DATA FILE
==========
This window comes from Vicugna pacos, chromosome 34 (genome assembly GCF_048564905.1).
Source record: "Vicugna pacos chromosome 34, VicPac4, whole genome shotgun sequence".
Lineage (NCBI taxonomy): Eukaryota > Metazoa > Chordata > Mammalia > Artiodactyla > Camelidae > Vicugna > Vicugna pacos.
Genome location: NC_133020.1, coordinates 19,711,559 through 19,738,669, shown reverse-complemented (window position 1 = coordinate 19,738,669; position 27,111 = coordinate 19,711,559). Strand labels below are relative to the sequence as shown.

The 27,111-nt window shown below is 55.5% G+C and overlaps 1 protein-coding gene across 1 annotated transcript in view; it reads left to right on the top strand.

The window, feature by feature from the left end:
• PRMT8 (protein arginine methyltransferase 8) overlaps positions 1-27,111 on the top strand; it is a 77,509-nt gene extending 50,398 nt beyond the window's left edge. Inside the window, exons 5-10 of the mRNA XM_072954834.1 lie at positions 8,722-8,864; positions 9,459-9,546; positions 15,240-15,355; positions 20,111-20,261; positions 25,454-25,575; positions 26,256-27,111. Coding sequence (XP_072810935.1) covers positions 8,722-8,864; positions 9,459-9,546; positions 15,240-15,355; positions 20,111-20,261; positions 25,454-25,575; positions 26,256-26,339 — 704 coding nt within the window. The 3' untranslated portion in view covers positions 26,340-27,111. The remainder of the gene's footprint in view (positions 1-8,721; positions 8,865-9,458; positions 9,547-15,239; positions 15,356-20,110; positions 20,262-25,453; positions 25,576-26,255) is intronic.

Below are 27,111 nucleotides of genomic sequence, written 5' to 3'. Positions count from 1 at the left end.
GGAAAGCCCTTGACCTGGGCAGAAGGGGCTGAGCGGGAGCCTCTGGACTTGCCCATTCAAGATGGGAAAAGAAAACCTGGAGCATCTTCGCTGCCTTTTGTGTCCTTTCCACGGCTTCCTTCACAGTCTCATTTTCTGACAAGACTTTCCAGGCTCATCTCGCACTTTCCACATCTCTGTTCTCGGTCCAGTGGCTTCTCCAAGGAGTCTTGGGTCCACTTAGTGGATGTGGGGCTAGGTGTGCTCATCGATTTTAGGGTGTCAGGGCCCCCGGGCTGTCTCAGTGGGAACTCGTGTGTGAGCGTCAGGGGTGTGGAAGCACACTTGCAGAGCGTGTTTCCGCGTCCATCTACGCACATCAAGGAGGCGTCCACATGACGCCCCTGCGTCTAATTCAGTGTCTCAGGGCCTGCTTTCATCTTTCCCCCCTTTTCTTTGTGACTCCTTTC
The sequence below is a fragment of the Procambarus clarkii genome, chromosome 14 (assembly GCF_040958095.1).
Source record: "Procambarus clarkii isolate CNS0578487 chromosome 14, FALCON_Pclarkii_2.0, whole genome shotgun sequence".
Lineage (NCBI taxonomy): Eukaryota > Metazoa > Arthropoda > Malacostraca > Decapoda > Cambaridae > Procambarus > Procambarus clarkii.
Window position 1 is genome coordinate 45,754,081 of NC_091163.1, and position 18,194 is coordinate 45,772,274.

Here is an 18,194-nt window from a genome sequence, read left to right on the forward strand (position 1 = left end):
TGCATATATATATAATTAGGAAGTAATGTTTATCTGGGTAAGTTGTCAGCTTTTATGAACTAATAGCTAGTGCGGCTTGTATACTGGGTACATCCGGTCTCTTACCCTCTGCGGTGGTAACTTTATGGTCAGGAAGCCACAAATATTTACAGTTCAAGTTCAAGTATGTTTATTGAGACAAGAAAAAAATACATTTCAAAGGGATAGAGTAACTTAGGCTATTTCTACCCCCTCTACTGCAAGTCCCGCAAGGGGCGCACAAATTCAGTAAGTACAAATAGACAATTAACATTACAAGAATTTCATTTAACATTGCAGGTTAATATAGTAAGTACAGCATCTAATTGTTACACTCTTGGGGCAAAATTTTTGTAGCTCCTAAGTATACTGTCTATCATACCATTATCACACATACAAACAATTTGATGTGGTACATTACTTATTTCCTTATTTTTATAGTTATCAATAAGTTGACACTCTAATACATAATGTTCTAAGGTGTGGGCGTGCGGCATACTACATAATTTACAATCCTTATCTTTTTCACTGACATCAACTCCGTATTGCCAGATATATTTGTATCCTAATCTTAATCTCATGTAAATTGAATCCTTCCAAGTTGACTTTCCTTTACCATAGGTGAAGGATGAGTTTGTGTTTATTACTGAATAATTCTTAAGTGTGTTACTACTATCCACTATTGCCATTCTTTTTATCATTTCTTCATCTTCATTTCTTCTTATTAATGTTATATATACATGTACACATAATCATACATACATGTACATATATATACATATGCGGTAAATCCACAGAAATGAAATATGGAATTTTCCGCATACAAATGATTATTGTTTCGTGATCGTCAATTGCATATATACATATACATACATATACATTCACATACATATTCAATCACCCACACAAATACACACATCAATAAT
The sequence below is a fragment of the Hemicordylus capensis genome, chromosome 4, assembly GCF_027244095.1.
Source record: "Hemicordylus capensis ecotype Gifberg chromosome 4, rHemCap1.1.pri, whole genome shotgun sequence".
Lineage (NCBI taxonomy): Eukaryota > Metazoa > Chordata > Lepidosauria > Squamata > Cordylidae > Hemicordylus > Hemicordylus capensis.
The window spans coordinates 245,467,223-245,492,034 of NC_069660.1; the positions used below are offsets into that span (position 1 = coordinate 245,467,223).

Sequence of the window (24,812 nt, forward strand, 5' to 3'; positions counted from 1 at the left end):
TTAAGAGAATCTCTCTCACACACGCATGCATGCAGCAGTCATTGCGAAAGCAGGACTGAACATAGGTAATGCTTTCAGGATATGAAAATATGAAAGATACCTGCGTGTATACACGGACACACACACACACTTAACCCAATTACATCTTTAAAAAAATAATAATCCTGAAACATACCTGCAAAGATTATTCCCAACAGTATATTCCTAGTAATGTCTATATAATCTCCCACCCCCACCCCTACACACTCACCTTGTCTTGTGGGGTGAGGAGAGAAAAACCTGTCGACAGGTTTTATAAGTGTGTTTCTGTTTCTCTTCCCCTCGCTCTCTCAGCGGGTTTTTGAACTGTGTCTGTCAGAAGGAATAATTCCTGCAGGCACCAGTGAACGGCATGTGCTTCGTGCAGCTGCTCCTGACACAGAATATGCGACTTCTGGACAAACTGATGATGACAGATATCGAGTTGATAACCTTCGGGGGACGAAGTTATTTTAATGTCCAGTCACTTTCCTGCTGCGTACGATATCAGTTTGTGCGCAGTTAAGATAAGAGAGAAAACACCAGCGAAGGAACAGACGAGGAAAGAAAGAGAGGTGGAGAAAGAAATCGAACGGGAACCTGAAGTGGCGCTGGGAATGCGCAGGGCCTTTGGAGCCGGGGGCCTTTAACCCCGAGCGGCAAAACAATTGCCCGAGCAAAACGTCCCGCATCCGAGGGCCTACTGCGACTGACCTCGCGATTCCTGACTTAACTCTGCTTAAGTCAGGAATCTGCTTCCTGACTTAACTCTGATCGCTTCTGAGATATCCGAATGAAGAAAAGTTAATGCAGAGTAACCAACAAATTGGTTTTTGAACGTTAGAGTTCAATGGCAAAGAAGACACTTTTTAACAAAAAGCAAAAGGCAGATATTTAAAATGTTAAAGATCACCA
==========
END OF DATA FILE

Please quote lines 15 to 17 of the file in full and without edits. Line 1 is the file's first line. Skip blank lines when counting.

TGCATATATATATAATTAGGAAGTAATGTTTATCTGGGTAAGTTGTCAGCTTTTATGAACTAATAGCTAGTGCGGCTTGTATACTGGGTACATCCGGTCTCTTACCCTCTGCGGTGGTAACTTTATGGTCAGGAAGCCACAAATATTTACAGTTCAAGTTCAAGTATGTTTATTGAGACAAGAAAAAAATACATTTCAAAGGGATAGAGTAACTTAGGCTATTTCTACCCCCTCTACTGCAAGTCCCGCAAGGGGCGCACAAATTCAGTAAGTACAAATAGACAATTAACATTACAAGAATTTCATTTAACATTGCAGGTTAATATAGTAAGTACAGCATCTAATTGTTACACTCTTGGGGCAAAATTTTTGTAGCTCCTAAGTATACTGTCTATCATACCATTATCACACATACAAACAATTTGATGTGGTACATTACTTATTTCCTTATTTTTATAGTTATCAATAAGTTGACACTCTAATACATAATGTTCTAAGGTGTGGGCGTGCGGCATACTACATAATTTACAATCCTTATCTTTTTCACTGACATCAACTCCGTATTGCCAGATATATTTGTATCCTAATCTTAATCTCATGTAAATTGAATCCTTCCAAGTTGACTTTCCTTTACCATAGGTGAAGGATGAGTTTGTGTTTATTACTGAATAATTCTTAAGTGTGTTACTACTATCCACTATTGCCATTCTTTTTATCATTTCTTCATCTTCATTTCTTCTTATTAATGTTATATATACATGTACACATAATCATACATACATGTACATATATATACATATGCGGTAAATCCACAGAAATGAAATATGGAATTTTCCGCATACAAATGATTATTGTTTCGTGATCGTCAATTGCATATATACATATACATACATATACATTCACATACATATTCAATCACCCACACAAATACACACATCAATAAT
The sequence below is a fragment of the Hemicordylus capensis genome, chromosome 4, assembly GCF_027244095.1.
Source record: "Hemicordylus capensis ecotype Gifberg chromosome 4, rHemCap1.1.pri, whole genome shotgun sequence".